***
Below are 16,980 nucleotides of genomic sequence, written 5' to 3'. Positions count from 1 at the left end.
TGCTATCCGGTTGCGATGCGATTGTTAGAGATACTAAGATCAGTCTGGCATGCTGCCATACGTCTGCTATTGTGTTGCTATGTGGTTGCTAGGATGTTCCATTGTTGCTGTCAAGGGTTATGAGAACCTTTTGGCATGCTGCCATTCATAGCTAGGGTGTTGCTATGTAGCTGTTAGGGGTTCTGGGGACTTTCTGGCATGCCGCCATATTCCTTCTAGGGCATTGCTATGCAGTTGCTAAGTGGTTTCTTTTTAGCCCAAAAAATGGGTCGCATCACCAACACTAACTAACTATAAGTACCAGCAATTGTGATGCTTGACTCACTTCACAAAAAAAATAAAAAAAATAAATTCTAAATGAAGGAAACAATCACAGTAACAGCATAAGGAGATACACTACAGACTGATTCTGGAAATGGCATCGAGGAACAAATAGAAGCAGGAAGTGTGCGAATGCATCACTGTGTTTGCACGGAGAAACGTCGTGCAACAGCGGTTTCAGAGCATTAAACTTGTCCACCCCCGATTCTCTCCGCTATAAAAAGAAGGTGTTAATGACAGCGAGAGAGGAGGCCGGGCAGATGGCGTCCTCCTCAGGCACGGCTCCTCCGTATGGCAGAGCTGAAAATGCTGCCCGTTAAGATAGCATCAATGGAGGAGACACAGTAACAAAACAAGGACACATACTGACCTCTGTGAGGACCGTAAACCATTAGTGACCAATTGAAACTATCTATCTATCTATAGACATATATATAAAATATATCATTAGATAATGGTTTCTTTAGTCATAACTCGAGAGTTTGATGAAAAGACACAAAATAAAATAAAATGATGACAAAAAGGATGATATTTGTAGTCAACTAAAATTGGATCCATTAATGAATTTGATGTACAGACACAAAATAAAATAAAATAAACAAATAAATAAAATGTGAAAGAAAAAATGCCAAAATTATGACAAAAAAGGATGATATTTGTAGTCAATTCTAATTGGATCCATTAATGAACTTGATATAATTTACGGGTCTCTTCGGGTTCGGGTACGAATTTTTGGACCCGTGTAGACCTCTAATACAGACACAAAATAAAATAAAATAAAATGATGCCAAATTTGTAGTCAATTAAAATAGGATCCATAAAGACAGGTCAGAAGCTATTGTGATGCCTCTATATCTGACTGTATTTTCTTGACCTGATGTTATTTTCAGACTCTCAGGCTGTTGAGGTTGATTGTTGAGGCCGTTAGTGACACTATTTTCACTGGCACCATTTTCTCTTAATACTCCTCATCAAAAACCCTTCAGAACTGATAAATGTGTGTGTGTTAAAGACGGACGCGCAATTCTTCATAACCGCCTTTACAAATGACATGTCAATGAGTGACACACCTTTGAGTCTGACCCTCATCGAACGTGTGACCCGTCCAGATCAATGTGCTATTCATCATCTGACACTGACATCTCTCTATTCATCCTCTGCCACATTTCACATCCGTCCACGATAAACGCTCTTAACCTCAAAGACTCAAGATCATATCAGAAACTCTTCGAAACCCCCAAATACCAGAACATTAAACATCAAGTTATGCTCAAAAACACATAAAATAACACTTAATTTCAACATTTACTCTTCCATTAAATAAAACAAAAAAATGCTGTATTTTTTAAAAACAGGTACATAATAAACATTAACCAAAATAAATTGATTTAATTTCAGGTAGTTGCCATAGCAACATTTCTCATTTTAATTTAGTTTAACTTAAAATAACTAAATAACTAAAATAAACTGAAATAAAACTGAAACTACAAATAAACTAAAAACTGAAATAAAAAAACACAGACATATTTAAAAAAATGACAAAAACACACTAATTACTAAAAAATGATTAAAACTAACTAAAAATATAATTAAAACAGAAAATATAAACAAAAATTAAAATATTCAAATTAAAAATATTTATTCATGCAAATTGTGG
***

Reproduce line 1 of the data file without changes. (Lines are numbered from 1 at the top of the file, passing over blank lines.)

Below are 16,980 nucleotides of genomic sequence, written 5' to 3'. Positions count from 1 at the left end.